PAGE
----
OER Commons - Search Results
https://www.oercommons.org
daily12000-01-01T12:00+00:00Right on Target: Catapult Game
https://www.oercommons.org/courses/right-on-target-catapult-game-2
Students experience the engineering design process as they design and build accurate and precise catapults using common materials. They use their catapults to participate in a game in which they launch Ping-Pong balls to attempt to hit various targets.Carleigh SamsonIntegrated Teaching and Learning Program,Jake CrosbyJonathan McNeilMalinda Schaefer ZarskeWilliam SurlesEducation2015-10-16T16:45:55.477474Course Related MaterialsState Your Position
https://www.oercommons.org/courses/state-your-position-2
To navigate, you must know roughly where you stand relative to your designation, so you can head in the right direction. In locations where landmarks are not available to help navigate (in deserts, on seas), objects in the sky are the only reference points. While celestial objects move fairly predictably, and rough longitude is not too difficult to find, it is not a simple matter to determine latitude and precise positions. In this activity, students investigate the uses and advantages of modern GPS for navigation.Integrated Teaching and Learning Program,Janet YowellJeff WhiteMalinda Schaefer ZarskeMatt LippisPenny AxelradEducation2015-10-16T16:44:58.898649Course Related MaterialsComputer Accuracy
https://www.oercommons.org/courses/computer-accuracy-2
Accuracy of measurement in navigation depends very much on the situation. If a sailor's target is an island 200 km wide, sailing off center by 10 or 20 km is not a major problem. But, if the island were only 1 km wide, it would be missed if off just the smallest bit. Many of the measurements made while navigating involve angles, and a small error in the angle can translate to a much larger error in position when traveling long distances.Integrated Teaching and Learning Program,Janet YowellJeff WhiteMalinda Schaefer ZarskeMatt LippisPenny AxelradEducation2015-10-16T16:44:58.484284Course Related MaterialsClose Enough?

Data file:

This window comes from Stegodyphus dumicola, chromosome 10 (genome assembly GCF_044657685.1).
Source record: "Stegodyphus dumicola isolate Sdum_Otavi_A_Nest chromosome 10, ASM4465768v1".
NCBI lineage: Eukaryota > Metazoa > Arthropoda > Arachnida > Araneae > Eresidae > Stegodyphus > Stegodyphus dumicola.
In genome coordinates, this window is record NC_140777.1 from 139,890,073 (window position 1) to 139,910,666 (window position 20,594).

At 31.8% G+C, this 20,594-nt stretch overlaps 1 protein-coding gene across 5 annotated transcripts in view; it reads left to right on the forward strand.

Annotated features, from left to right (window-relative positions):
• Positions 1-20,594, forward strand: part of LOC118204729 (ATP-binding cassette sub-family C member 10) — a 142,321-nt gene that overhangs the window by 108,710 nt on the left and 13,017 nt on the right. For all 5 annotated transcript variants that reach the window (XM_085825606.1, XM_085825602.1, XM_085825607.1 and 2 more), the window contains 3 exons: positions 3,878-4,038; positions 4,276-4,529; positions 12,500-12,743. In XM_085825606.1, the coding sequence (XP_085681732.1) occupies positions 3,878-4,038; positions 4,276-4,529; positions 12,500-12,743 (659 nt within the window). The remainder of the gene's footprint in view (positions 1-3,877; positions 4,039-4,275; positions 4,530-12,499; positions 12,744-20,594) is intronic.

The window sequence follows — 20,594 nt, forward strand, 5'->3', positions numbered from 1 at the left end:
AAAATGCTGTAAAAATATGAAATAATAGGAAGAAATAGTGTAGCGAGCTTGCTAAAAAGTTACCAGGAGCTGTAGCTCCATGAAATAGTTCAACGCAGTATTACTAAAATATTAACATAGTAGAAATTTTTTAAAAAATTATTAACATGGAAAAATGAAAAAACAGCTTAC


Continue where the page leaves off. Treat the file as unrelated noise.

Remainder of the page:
https://www.oercommons.org/courses/close-enough-3
Accuracy of measurement in navigation depends very much on the situation. If a sailor's target is an island 200 km wide, sailing off center by 10 or 20 km is not a major problem. But, if the island were only 1 km wide, it would be missed if off just the smallest bit. Many of the measurements made while navigating involve angles, and a small error in the angle can translate to a much larger error in position when traveling long distances.Integrated Teaching and Learning Program,Janet YowellJeff WhiteMalinda Schaefer ZarskeMatt LippisPenny AxelradEducation2015-10-16T16:44:55.966224Course Related MaterialsSextant Solutions
https://www.oercommons.org/courses/sextant-solutions-2
The earliest explorers did not have computers or satellites to help them know their exact location. The most accurate tool developed was the sextant to determine latitude and longitude. In this activity, the sextant is introduced and discussed with the class. Students will learn how a sextant can be a reliable tool that is still being used by today's navigators and how computers can help assure accuracy when measuring angles. Also, this activity will show how computers can be used to understand equations even when knowing how to do the math is unknown.Integrated Teaching and Learning Program,Janet YowellJeff WhiteMalinda Schaefer ZarskeMatt LippisPenny AxelradEducation2015-10-16T16:44:51.643619Course Related MaterialsLaunch into Learning: Catapults!